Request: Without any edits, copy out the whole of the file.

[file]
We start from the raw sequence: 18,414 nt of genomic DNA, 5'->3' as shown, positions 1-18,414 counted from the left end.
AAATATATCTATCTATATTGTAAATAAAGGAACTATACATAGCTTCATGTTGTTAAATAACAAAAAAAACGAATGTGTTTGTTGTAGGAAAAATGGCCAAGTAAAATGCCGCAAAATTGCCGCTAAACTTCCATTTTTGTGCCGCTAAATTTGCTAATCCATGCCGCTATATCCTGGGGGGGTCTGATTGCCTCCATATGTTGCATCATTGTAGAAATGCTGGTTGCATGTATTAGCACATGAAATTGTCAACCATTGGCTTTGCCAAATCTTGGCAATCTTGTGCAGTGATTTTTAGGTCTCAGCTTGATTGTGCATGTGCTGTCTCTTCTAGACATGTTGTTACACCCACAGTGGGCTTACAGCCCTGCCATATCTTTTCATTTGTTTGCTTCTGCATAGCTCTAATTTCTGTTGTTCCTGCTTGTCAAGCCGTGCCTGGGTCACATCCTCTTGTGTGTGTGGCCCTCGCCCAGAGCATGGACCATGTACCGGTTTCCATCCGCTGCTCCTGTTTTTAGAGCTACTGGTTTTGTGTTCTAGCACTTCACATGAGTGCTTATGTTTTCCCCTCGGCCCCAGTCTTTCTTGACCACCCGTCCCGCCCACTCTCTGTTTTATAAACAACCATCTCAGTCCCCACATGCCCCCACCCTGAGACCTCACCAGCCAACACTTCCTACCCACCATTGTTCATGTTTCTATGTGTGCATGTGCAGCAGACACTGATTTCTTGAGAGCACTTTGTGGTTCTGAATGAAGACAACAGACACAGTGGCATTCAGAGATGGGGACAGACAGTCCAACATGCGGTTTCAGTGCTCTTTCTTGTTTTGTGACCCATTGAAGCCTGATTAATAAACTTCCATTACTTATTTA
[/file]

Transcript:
We start from the raw sequence: 18,414 nt of genomic DNA, 5'->3' as shown, positions 1-18,414 counted from the left end.
AAATATATCTATCTATATTGTAAATAAAGGAACTATACATAGCTTCATGTTGTTAAATAACAAAAAAAACGAATGTGTTTGTTGTAGGAAAAATGGCCAAGTAAAATGCCGCAAAATTGCCGCTAAACTTCCATTTTTGTGCCGCTAAATTTGCTAATCCATGCCGCTATATCCTGGGGGGGTCTGATTGCCTCCATATGTTGCATCATTGTAGAAATGCTGGTTGCATGTATTAGCACATGAAATTGTCAACCATTGGCTTTGCCAAATCTTGGCAATCTTGTGCAGTGATTTTTAGGTCTCAGCTTGATTGTGCATGTGCTGTCTCTTCTAGACATGTTGTTACACCCACAGTGGGCTTACAGCCCTGCCATATCTTTTCATTTGTTTGCTTCTGCATAGCTCTAATTTCTGTTGTTCCTGCTTGTCAAGCCGTGCCTGGGTCACATCCTCTTGTGTGTGTGGCCCTCGCCCAGAGCATGGACCATGTACCGGTTTCCATCCGCTGCTCCTGTTTTTAGAGCTACTGGTTTTGTGTTCTAGCACTTCACATGAGTGCTTATGTTTTCCCCTCGGCCCCAGTCTTTCTTGACCACCCGTCCCGCCCACTCTCTGTTTTATAAACAACCATCTCAGTCCCCACATGCCCCCACCCTGAGACCTCACCAGCCAACACTTCCTACCCACCATTGTTCATGTTTCTATGTGTGCATGTGCAGCAGACACTGATTTCTTGAGAGCACTTTGTGGTTCTGAATGAAGACAACAGACACAGTGGCATTCAGAGATGGGGACAGACAGTCCAACATGCGGTTTCAGTGCTCTTTCTTGTTTTGTGACCCATTGAAGCCTGATTAATAAACTTCCATTACTTATTTA